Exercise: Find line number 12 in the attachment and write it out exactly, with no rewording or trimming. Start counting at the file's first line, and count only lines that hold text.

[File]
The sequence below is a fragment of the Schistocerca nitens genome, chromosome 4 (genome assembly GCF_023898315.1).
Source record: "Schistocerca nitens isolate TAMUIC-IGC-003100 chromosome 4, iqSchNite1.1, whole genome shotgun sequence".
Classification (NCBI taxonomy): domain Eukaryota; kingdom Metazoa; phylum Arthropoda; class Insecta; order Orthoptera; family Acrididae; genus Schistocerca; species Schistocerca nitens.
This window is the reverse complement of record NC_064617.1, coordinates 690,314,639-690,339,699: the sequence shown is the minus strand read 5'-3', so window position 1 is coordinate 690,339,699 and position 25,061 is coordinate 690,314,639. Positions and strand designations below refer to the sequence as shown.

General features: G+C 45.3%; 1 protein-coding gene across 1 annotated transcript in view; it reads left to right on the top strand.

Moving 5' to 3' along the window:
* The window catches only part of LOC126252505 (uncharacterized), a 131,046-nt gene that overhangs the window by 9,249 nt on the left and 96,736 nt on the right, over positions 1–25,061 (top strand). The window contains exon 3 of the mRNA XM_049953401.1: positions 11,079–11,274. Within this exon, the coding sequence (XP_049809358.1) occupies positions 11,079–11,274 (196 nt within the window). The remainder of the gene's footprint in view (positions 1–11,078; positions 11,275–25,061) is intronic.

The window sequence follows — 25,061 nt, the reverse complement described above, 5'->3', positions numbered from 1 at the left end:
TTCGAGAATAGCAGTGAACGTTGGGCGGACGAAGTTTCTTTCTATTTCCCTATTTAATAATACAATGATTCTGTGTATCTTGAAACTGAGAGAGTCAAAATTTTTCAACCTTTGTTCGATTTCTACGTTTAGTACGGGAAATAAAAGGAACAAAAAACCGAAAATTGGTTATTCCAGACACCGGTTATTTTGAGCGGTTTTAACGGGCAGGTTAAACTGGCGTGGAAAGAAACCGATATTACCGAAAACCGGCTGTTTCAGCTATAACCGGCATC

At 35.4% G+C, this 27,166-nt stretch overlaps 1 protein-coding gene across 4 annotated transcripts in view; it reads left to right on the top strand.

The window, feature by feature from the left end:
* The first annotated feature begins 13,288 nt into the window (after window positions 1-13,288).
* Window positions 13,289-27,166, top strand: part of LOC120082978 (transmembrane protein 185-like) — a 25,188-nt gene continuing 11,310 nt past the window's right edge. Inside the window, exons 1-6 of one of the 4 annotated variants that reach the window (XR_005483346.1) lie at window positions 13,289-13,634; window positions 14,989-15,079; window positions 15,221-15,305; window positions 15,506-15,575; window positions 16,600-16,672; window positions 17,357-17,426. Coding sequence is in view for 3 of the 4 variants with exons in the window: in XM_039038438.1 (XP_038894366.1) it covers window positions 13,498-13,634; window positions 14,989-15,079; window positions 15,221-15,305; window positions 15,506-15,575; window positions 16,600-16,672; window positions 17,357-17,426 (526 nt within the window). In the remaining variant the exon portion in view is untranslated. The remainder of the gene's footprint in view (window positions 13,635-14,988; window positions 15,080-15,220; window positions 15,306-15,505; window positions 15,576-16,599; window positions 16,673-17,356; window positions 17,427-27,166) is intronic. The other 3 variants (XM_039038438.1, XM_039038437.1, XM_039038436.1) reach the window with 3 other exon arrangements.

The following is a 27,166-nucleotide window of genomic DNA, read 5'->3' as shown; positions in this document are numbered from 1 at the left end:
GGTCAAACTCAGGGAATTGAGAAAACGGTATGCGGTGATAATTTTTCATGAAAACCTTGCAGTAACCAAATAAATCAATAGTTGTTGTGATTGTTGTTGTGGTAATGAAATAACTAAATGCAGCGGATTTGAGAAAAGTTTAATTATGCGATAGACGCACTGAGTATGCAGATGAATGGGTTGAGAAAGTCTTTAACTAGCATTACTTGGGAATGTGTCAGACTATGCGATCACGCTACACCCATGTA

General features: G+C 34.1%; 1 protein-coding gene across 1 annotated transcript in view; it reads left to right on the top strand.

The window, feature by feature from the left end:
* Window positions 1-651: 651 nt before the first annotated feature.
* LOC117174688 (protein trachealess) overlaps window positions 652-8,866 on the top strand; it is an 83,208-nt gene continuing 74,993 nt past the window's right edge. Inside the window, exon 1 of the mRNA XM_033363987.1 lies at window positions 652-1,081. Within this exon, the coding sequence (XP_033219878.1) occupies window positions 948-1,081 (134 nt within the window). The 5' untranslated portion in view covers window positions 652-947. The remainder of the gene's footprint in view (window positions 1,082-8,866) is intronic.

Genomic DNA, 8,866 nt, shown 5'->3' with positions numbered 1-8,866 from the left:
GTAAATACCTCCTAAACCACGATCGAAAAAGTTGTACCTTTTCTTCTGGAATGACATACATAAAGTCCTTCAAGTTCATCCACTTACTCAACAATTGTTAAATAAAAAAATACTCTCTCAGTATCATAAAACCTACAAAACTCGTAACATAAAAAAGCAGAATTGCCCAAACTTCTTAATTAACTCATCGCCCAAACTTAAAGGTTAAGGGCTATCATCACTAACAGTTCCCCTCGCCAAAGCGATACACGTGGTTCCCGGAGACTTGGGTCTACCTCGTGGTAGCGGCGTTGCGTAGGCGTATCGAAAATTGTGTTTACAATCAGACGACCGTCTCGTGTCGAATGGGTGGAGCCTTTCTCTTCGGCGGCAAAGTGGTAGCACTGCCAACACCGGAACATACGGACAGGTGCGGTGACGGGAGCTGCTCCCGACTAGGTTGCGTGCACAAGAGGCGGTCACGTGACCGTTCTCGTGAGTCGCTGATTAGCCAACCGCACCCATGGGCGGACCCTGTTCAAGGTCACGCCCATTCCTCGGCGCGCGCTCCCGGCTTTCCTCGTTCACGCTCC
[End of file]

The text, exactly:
* The first annotated feature begins 13,288 nt into the window (after window positions 1-13,288).